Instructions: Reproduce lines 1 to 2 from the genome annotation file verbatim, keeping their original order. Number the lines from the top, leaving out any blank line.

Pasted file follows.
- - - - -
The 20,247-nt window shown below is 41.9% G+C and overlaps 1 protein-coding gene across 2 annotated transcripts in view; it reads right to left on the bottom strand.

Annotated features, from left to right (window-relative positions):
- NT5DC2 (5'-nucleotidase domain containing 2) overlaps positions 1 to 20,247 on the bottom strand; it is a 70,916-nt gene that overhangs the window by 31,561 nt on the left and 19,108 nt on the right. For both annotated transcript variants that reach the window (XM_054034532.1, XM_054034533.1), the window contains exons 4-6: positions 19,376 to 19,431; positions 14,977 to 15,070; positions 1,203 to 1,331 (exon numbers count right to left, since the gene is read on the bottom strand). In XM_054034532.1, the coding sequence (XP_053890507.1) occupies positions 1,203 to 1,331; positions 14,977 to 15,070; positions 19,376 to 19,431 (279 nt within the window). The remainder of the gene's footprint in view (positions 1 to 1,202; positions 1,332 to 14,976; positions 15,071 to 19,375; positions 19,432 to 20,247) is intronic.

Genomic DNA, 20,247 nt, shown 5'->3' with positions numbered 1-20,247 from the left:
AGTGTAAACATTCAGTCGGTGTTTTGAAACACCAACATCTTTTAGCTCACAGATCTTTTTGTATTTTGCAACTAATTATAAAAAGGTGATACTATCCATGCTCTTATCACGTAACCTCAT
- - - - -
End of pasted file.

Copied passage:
The 20,247-nt window shown below is 41.9% G+C and overlaps 1 protein-coding gene across 2 annotated transcripts in view; it reads right to left on the bottom strand.

Annotated features, from left to right (window-relative positions):